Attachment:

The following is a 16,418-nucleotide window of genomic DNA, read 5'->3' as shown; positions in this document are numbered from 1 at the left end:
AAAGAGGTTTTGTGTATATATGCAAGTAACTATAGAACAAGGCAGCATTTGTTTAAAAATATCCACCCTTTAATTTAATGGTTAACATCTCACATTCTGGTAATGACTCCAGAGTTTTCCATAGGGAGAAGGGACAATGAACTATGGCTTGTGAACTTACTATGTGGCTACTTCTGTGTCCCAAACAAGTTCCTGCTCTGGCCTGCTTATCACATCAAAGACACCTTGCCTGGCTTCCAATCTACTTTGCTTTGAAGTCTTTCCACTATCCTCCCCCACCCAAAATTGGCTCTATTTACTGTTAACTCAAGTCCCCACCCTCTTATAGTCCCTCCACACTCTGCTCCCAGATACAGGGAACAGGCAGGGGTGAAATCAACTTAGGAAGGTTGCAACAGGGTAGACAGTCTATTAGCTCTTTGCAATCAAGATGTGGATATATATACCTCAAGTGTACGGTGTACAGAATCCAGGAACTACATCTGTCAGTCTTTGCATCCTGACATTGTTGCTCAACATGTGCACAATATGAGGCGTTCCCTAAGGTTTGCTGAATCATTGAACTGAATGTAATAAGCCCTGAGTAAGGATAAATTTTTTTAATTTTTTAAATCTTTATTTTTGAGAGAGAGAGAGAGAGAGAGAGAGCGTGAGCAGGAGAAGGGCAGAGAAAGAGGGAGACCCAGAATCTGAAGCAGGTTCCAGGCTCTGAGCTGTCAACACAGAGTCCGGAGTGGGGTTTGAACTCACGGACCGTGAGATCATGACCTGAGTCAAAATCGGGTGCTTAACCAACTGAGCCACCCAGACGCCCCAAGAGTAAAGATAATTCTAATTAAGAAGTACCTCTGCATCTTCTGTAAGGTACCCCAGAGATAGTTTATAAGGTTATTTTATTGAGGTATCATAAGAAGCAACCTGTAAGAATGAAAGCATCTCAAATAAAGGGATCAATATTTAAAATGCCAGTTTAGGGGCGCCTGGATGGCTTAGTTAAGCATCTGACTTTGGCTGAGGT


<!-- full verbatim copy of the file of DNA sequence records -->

The following is a 16,418-nucleotide window of genomic DNA, read 5'->3' as shown; positions in this document are numbered from 1 at the left end:
AAAGAGGTTTTGTGTATATATGCAAGTAACTATAGAACAAGGCAGCATTTGTTTAAAAATATCCACCCTTTAATTTAATGGTTAACATCTCACATTCTGGTAATGACTCCAGAGTTTTCCATAGGGAGAAGGGACAATGAACTATGGCTTGTGAACTTACTATGTGGCTACTTCTGTGTCCCAAACAAGTTCCTGCTCTGGCCTGCTTATCACATCAAAGACACCTTGCCTGGCTTCCAATCTACTTTGCTTTGAAGTCTTTCCACTATCCTCCCCCACCCAAAATTGGCTCTATTTACTGTTAACTCAAGTCCCCACCCTCTTATAGTCCCTCCACACTCTGCTCCCAGATACAGGGAACAGGCAGGGGTGAAATCAACTTAGGAAGGTTGCAACAGGGTAGACAGTCTATTAGCTCTTTGCAATCAAGATGTGGATATATATACCTCAAGTGTACGGTGTACAGAATCCAGGAACTACATCTGTCAGTCTTTGCATCCTGACATTGTTGCTCAACATGTGCACAATATGAGGCGTTCCCTAAGGTTTGCTGAATCATTGAACTGAATGTAATAAGCCCTGAGTAAGGATAAATTTTTTTAATTTTTTAAATCTTTATTTTTGAGAGAGAGAGAGAGAGAGAGAGAGCGTGAGCAGGAGAAGGGCAGAGAAAGAGGGAGACCCAGAATCTGAAGCAGGTTCCAGGCTCTGAGCTGTCAACACAGAGTCCGGAGTGGGGTTTGAACTCACGGACCGTGAGATCATGACCTGAGTCAAAATCGGGTGCTTAACCAACTGAGCCACCCAGACGCCCCAAGAGTAAAGATAATTCTAATTAAGAAGTACCTCTGCATCTTCTGTAAGGTACCCCAGAGATAGTTTATAAGGTTATTTTATTGAGGTATCATAAGAAGCAACCTGTAAGAATGAAAGCATCTCAAATAAAGGGATCAATATTTAAAATGCCAGTTTAGGGGCGCCTGGATGGCTTAGTTAAGCATCTGACTTTGGCTGAGGT